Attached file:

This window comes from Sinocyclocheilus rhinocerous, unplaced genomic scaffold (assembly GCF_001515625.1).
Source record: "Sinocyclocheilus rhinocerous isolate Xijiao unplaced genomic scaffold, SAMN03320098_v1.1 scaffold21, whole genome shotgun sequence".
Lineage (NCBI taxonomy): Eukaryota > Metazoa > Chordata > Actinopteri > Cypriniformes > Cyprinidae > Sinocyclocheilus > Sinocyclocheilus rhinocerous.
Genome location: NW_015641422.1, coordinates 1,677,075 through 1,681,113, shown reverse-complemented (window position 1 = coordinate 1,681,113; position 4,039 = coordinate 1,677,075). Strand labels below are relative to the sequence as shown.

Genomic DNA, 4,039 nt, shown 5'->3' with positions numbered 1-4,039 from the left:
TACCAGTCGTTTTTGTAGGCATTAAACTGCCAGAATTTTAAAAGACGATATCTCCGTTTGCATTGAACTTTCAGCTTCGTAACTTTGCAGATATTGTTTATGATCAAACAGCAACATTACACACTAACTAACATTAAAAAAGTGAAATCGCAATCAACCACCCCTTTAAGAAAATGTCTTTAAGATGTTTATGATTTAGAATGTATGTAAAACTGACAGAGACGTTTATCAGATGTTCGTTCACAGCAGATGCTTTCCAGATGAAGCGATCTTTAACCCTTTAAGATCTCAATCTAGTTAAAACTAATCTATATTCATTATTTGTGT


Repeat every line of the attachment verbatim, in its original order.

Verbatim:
This window comes from Sinocyclocheilus rhinocerous, unplaced genomic scaffold (assembly GCF_001515625.1).
Source record: "Sinocyclocheilus rhinocerous isolate Xijiao unplaced genomic scaffold, SAMN03320098_v1.1 scaffold21, whole genome shotgun sequence".
Lineage (NCBI taxonomy): Eukaryota > Metazoa > Chordata > Actinopteri > Cypriniformes > Cyprinidae > Sinocyclocheilus > Sinocyclocheilus rhinocerous.
Genome location: NW_015641422.1, coordinates 1,677,075 through 1,681,113, shown reverse-complemented (window position 1 = coordinate 1,681,113; position 4,039 = coordinate 1,677,075). Strand labels below are relative to the sequence as shown.

Genomic DNA, 4,039 nt, shown 5'->3' with positions numbered 1-4,039 from the left:
TACCAGTCGTTTTTGTAGGCATTAAACTGCCAGAATTTTAAAAGACGATATCTCCGTTTGCATTGAACTTTCAGCTTCGTAACTTTGCAGATATTGTTTATGATCAAACAGCAACATTACACACTAACTAACATTAAAAAAGTGAAATCGCAATCAACCACCCCTTTAAGAAAATGTCTTTAAGATGTTTATGATTTAGAATGTATGTAAAACTGACAGAGACGTTTATCAGATGTTCGTTCACAGCAGATGCTTTCCAGATGAAGCGATCTTTAACCCTTTAAGATCTCAATCTAGTTAAAACTAATCTATATTCATTATTTGTGT